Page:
Capital, as a self-moving logic, makes these relations appear inevitable, eternal, natural: it has made a second nature, an ecosystem of exploitation of which we are a part, that is a part of us, but also explicitly against us. Capital’s second nature, governed by its logic’s necessity, makes all kinds of bizarre historically-determined fictions and fantasies, husks, roles, manners, categories, and pigeonholes appear natural and eternal and inevitable – race, gender, sex, the list goes on. Are these reified so-called identities “natural?” Yes, in a sense, but not in the sense invoked by their apologists. They are objective abstractions, fictions with real effects, socio-economic categories (like worker and consumer) that have developed historically, but appear as natural necessities of capital’s alienated second nature. But they have no place in that open, unknown condition – a human nature, if you will — which we’ve never yet enjoyed, because it belongs to the realm of freedom that lies beyond the realm of necessity.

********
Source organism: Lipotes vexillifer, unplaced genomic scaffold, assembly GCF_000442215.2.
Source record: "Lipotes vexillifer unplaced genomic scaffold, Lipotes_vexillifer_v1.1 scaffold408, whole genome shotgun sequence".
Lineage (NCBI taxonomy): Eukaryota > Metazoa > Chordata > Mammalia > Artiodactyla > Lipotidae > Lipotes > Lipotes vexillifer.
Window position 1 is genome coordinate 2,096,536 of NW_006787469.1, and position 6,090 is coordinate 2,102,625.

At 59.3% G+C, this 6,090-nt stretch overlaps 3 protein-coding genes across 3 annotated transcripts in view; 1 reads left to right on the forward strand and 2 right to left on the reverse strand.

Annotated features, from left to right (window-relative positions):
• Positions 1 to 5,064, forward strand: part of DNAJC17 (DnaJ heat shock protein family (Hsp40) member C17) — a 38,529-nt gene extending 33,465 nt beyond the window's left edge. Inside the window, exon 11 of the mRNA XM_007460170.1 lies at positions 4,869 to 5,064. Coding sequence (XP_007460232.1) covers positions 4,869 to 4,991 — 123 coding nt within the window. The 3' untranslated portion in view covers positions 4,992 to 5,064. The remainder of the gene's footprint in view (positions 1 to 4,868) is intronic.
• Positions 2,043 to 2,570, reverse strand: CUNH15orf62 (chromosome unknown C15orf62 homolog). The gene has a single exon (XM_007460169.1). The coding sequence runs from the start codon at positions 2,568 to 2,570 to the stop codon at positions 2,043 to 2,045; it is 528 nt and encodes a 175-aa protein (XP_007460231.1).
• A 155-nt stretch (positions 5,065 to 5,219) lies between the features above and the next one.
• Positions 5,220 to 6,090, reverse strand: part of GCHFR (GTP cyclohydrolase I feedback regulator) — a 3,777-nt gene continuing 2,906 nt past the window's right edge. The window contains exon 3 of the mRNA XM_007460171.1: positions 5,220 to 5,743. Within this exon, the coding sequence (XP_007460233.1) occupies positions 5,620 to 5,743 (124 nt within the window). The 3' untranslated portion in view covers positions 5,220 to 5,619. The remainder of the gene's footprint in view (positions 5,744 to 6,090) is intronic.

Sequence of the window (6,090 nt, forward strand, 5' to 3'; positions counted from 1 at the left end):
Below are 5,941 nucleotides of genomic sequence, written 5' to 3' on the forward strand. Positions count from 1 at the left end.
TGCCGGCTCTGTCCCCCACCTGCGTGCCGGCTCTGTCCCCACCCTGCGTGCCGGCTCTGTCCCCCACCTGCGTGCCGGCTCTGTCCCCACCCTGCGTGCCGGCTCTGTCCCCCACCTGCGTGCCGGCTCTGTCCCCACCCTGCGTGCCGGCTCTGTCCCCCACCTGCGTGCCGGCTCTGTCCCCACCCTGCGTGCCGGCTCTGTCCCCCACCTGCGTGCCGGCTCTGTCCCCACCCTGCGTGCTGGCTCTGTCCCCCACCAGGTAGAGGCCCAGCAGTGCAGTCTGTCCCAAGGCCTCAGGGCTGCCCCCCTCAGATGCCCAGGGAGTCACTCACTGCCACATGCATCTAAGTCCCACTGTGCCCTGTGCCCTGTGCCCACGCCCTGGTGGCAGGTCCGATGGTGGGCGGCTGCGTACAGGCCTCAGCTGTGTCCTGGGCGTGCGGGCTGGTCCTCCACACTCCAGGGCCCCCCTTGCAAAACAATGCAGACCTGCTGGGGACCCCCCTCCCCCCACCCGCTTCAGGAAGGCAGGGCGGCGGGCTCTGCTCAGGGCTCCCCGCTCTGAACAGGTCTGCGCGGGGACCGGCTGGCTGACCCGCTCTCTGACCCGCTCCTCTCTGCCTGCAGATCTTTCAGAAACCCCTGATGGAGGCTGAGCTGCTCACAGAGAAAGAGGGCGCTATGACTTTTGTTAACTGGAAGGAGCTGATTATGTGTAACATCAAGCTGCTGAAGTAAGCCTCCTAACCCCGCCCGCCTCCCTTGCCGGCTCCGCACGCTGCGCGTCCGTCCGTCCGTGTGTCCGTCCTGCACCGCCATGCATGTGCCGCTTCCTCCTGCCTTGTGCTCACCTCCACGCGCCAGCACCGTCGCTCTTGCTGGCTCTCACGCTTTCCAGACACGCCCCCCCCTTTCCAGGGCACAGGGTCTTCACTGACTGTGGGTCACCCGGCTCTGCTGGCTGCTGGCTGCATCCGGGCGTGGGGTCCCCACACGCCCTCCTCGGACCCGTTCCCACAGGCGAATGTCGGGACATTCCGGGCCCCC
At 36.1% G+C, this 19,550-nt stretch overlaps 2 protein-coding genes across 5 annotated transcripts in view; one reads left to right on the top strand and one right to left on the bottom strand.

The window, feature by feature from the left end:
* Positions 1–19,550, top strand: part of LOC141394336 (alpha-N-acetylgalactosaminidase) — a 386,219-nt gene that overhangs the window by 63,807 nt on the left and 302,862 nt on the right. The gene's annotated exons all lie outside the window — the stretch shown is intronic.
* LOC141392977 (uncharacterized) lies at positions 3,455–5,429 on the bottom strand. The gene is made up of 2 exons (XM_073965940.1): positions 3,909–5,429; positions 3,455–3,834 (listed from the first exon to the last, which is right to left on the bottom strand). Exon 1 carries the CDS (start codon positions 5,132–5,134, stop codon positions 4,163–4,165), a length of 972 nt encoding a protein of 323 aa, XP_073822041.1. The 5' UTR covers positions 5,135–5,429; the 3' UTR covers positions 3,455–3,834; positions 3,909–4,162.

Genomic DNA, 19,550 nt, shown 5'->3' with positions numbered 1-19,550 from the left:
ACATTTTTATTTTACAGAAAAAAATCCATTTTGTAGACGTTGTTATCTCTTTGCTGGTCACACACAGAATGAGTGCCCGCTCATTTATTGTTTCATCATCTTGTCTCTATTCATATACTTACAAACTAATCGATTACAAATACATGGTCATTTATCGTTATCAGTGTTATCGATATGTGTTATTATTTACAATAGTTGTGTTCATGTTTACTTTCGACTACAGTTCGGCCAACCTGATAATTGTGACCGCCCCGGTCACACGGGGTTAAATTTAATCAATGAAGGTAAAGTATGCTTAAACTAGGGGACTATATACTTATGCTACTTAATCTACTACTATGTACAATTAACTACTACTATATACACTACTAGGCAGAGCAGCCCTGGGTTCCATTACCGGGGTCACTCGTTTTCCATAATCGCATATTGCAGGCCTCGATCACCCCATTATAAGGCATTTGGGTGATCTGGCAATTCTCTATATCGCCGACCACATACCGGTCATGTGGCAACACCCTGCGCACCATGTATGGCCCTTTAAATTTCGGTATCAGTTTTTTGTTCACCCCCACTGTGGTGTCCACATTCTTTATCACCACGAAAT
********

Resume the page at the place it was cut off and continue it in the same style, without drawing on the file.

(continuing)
If we want to move toward the realm of freedom, to become human, how could such an aim be pursued by further fixing these categories, nailing ourselves to these shells, doubling-down on the states of “Being” we’ve been slotted into? But we cannot simply wish them away, or talk them away, or theorize or equivocate them away in a fantasy of "fluidity." They have concrete bases that must be overcome and transcended concretely. This is Possible, but only if we overcome and transcend the motive logics and laws of capital, and replace as the engine of history the Becoming of capital with the Becoming of humanity.